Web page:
That new definition justified numerous changes that have eroded the popularity of defined benefit plans and shifted much of the responsibility and risk of retirement savings from employers to workers.
That expanded definition also gave employers permission to drop coverage by giving workers one-time payments when they quit, instead of maintaining responsibility for them beyond employment and into retirement. And because most workers tend to spend -- rather than invest -- these lump-sum payments from their employers, the law has contributed to the decline of the idea of retirement income security, generally thought of as a monthly pension check, said Dallas L. Salisbury, president of the Washington-based Employee Benefit Research Institute.
"Changes in the law intended to enhance retirement income have actually served to undermine retirement income and defined benefit plans in that sense," Mr. Salisbury said.
According to the most recent Labor Department statistics, there are about nine times more defined contribution than defined benefit plans.
That's a far cry from the goal of ERISA outlined by Rep. Al Ullman, D-Ore., the senior Democrat on the House Ways and Means Committee, in introducing the final bill in August 1974.
"This legislation provides urgently needed reform in the pension area. But at the same time, it continues the basic governmental policy of encouraging the growth and development of voluntary private pension plans," Mr. Ullman said on Aug. 20, 1974.
But the decimation of traditional pension plans also can be attributed to another 25-year-old law: the Congressional Budget Act of 1974.
Under the budget act, the executive branch must calculate and publish estimates of tax expenditures each year. That, in turn, made pensions -- which receive the biggest tax break in the budget each year -- ripe for the picking among lawmakers looking to reduce the budget deficit.
From the Economic Recovery Act of 1981 to President Clinton's first budget package in 1993, Congress has been nipping at the heels of defined benefit plans. Among other things, lawmakers have limited plan contributions, made it nearly impossible for plan sponsors to withdraw surplus pension assets and imposed surcharges on contributions beyond a specified limit.
The result of such onerous burdens, many experts believe, is that defined benefit plans are too expensive and too cumbersome for many employers to offer.
"ERISA has been the chief culprit for the death of the traditional defined benefit pension system," said Ted Benna, president of The 401(k) Association in Bellefonte, Pa.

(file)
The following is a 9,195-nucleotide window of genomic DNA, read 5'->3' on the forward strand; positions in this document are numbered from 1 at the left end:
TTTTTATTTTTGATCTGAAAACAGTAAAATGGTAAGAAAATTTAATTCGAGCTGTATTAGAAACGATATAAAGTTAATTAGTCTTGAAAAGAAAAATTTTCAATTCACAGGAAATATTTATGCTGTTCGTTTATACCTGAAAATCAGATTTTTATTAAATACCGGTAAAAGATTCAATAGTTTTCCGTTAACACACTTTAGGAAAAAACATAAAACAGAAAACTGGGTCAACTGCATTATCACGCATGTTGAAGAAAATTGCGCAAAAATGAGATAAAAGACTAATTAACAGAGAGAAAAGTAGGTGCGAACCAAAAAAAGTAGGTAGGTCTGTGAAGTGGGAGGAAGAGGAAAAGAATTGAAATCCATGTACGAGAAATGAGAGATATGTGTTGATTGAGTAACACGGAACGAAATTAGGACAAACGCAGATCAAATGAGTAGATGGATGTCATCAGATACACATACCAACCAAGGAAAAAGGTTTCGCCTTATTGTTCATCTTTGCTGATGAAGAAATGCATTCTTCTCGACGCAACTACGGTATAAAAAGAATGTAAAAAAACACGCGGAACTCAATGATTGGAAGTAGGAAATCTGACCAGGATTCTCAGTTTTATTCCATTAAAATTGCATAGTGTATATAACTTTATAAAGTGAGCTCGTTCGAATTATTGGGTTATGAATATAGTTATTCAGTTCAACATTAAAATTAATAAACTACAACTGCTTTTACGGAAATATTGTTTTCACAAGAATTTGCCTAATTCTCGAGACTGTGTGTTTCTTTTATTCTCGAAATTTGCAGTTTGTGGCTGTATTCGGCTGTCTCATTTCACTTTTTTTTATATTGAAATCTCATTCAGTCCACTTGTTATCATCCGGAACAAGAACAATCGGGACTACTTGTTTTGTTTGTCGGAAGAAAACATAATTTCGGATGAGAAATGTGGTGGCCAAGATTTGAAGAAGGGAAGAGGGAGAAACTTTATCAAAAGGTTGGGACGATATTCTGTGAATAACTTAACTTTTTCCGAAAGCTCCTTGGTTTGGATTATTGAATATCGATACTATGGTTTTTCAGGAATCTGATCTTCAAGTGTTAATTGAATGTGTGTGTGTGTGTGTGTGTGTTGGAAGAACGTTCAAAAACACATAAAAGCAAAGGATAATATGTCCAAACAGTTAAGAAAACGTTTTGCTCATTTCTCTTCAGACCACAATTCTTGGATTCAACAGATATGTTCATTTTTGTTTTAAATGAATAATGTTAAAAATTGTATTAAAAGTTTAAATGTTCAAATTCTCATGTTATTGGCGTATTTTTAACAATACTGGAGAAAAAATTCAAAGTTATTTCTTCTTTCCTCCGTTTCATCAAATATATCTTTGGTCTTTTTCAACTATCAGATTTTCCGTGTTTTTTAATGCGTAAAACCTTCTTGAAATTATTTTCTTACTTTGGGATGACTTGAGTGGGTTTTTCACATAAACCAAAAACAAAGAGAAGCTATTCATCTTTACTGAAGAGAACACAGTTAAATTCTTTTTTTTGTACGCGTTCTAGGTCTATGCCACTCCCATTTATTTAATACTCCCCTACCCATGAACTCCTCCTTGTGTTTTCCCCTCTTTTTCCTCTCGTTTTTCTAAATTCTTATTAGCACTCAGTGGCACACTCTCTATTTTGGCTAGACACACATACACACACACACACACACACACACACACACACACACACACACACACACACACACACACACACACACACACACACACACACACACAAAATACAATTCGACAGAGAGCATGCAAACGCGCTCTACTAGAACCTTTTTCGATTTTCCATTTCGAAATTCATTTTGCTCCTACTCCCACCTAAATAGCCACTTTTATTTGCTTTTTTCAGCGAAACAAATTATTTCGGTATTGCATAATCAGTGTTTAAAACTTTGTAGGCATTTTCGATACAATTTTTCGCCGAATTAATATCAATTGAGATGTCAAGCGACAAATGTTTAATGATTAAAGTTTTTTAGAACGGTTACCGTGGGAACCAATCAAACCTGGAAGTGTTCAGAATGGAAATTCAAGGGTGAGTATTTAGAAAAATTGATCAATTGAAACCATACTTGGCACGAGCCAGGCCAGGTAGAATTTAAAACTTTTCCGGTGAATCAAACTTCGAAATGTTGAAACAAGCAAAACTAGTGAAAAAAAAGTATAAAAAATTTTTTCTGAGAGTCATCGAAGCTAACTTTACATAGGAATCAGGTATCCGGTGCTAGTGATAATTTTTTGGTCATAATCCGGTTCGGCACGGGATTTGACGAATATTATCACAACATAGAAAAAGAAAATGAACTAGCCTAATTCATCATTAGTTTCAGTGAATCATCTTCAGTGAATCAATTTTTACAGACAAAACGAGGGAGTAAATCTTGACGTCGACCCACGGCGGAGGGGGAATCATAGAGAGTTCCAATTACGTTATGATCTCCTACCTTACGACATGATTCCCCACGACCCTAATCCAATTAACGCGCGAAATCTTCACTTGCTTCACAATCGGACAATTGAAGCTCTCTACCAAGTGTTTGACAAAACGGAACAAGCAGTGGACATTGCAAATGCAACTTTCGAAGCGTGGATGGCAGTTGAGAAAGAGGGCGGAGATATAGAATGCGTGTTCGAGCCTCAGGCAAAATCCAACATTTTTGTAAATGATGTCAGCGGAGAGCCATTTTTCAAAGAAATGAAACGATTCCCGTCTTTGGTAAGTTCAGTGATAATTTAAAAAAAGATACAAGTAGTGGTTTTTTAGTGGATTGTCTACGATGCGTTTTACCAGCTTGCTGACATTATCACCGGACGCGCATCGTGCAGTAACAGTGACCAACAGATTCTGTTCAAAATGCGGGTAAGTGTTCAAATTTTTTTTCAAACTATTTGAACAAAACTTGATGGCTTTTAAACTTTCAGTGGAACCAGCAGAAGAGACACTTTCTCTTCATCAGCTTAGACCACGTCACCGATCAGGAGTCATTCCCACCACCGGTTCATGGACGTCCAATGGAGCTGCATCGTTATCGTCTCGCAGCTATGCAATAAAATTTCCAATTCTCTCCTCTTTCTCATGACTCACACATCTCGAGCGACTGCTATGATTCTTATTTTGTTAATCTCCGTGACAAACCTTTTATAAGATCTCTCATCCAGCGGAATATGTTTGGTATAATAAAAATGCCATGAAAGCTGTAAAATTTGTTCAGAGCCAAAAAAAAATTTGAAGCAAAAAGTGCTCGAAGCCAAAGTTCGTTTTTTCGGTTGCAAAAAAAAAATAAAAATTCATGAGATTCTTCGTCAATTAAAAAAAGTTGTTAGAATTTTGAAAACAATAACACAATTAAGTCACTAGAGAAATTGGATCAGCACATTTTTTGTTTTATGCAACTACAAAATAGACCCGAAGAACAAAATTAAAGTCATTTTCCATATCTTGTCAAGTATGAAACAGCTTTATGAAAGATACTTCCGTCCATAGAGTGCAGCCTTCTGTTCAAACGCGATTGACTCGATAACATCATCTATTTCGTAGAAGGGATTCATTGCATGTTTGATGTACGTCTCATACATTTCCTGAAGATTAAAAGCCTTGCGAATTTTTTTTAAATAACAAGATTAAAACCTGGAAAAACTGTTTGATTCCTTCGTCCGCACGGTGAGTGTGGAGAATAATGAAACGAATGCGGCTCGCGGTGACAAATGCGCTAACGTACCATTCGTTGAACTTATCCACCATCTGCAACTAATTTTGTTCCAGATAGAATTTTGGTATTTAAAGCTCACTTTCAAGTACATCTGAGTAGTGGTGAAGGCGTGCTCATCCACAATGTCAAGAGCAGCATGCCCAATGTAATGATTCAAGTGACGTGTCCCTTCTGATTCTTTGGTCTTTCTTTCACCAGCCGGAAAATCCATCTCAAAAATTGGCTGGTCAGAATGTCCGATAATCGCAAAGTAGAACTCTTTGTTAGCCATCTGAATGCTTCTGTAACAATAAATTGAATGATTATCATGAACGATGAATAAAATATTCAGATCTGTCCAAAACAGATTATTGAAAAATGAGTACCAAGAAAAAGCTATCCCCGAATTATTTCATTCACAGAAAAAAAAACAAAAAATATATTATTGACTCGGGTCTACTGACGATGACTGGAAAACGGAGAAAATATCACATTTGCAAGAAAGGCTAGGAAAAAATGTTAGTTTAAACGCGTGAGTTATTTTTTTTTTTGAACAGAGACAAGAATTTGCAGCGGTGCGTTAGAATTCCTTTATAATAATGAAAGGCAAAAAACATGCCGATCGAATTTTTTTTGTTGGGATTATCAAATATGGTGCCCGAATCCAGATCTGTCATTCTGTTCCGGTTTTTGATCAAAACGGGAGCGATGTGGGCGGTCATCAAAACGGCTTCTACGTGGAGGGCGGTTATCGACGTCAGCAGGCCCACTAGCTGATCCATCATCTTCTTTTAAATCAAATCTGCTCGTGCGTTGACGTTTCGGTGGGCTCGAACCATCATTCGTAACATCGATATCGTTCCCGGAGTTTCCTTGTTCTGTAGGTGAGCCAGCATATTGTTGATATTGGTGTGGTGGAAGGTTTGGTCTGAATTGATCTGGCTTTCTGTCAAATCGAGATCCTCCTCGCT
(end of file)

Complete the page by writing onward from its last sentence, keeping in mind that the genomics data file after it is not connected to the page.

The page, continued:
The irony is that drafters of ERISA tried to keep costs of the new law in check. "Pension plans cannot be expected to develop if costs are made overly burdensome, particularly for employers who generally foot most of the bill," Mr. Ullman noted in his remarks on introducing the final legislation.
Still, there have been many expenses. For example, ERISA established the Pension Benefit Guaranty Corp. to which plan sponsors pay a per-participant premium that can total hundreds of thousands of dollars each year.
By making employers pay premiums to the PBGC, and by requiring them to abide by a set of complicated standards for funding their pension plans, the law has taken away the flexibility of employers to set up or shut down their plans at will, Mr. Benna said.
"After ERISA, corporate pension plans became hostage to the PBGC . . . so lawyers advised companies not to set up pension plans," he observed.
Several industry observers believe a reduction in the PBGC premiums might help stanch the decline of defined benefit plans. The PBGC's Mr. Strauss dismisses that notion. Nor does he have any plans to ask lawmakers to reduce premiums.
But that's not all.
A 1993 law reducing the amount of salary on which employers can base pensions also contributed to the decline, sources said. In fact, that single amendment to ERISA is credited with a surge in non-tax advantaged pension plans for top executives, prompting many companies to abandon traditional pension plans.
As a result, senior executives at many companies may have permanently lost interest in traditional pension plans, pension experts said.
So what's the solution? Many observers point to a host of "pension reform" provisions in the tax bill recently passed by Congress as part of the answer.
These provisions, in large part, would undo the cutbacks in ERISA in the 1980s and early 1990s. They include: raising compensation limits; allowing workers to put more into retirement plans; eliminating barriers to employer contributions to plans; simplifying the complicated non-discrimination rules; and erasing the excise tax on excess contributions.
Mr. Clinton, however, has vowed to veto the bill.
"Does ERISA need to be updated? Yes. The question is how," said Michael Gordon, a Washington-based pension lawyer who was minority counsel for pensions of the Senate Labor and Public Welfare Committee in the early 1970s.
Mr. Gordon answered his own question by suggesting the creation of a commission, of the type set up by President John Kennedy in the early 1960s, to examine overhauling the law.